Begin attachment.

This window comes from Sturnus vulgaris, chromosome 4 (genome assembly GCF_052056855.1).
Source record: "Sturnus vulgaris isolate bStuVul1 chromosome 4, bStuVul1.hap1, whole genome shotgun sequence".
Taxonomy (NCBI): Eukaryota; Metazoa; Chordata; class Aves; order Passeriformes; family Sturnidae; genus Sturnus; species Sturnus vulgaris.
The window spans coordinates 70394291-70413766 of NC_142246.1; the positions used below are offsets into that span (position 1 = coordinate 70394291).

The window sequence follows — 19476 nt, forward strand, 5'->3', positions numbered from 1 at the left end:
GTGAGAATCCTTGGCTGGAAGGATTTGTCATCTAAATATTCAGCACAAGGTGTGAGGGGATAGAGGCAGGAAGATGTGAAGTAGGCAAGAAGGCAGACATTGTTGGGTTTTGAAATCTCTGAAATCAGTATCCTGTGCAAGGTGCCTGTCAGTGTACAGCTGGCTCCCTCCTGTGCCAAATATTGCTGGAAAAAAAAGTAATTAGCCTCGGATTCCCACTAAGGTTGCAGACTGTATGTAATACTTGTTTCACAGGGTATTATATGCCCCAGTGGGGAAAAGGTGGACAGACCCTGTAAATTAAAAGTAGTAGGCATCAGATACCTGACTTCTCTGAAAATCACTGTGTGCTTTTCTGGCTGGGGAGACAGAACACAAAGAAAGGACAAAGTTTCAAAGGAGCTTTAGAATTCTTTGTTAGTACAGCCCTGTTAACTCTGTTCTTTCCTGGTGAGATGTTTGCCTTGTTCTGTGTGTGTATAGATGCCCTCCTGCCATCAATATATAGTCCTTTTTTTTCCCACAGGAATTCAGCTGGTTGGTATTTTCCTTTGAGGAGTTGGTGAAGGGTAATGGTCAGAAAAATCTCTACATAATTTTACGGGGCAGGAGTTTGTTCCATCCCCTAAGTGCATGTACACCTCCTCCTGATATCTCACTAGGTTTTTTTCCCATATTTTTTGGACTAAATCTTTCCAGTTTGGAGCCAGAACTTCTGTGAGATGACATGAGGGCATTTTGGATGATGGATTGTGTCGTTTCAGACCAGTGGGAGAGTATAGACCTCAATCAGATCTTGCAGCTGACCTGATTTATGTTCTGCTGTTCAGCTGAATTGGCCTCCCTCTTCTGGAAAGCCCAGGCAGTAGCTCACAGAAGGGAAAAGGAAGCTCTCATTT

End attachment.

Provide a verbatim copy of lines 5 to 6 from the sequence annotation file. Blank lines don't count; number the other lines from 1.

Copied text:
The window sequence follows — 19476 nt, forward strand, 5'->3', positions numbered from 1 at the left end:
GTGAGAATCCTTGGCTGGAAGGATTTGTCATCTAAATATTCAGCACAAGGTGTGAGGGGATAGAGGCAGGAAGATGTGAAGTAGGCAAGAAGGCAGACATTGTTGGGTTTTGAAATCTCTGAAATCAGTATCCTGTGCAAGGTGCCTGTCAGTGTACAGCTGGCTCCCTCCTGTGCCAAATATTGCTGGAAAAAAAAGTAATTAGCCTCGGATTCCCACTAAGGTTGCAGACTGTATGTAATACTTGTTTCACAGGGTATTATATGCCCCAGTGGGGAAAAGGTGGACAGACCCTGTAAATTAAAAGTAGTAGGCATCAGATACCTGACTTCTCTGAAAATCACTGTGTGCTTTTCTGGCTGGGGAGACAGAACACAAAGAAAGGACAAAGTTTCAAAGGAGCTTTAGAATTCTTTGTTAGTACAGCCCTGTTAACTCTGTTCTTTCCTGGTGAGATGTTTGCCTTGTTCTGTGTGTGTATAGATGCCCTCCTGCCATCAATATATAGTCCTTTTTTTTCCCACAGGAATTCAGCTGGTTGGTATTTTCCTTTGAGGAGTTGGTGAAGGGTAATGGTCAGAAAAATCTCTACATAATTTTACGGGGCAGGAGTTTGTTCCATCCCCTAAGTGCATGTACACCTCCTCCTGATATCTCACTAGGTTTTTTTCCCATATTTTTTGGACTAAATCTTTCCAGTTTGGAGCCAGAACTTCTGTGAGATGACATGAGGGCATTTTGGATGATGGATTGTGTCGTTTCAGACCAGTGGGAGAGTATAGACCTCAATCAGATCTTGCAGCTGACCTGATTTATGTTCTGCTGTTCAGCTGAATTGGCCTCCCTCTTCTGGAAAGCCCAGGCAGTAGCTCACAGAAGGGAAAAGGAAGCTCTCATTT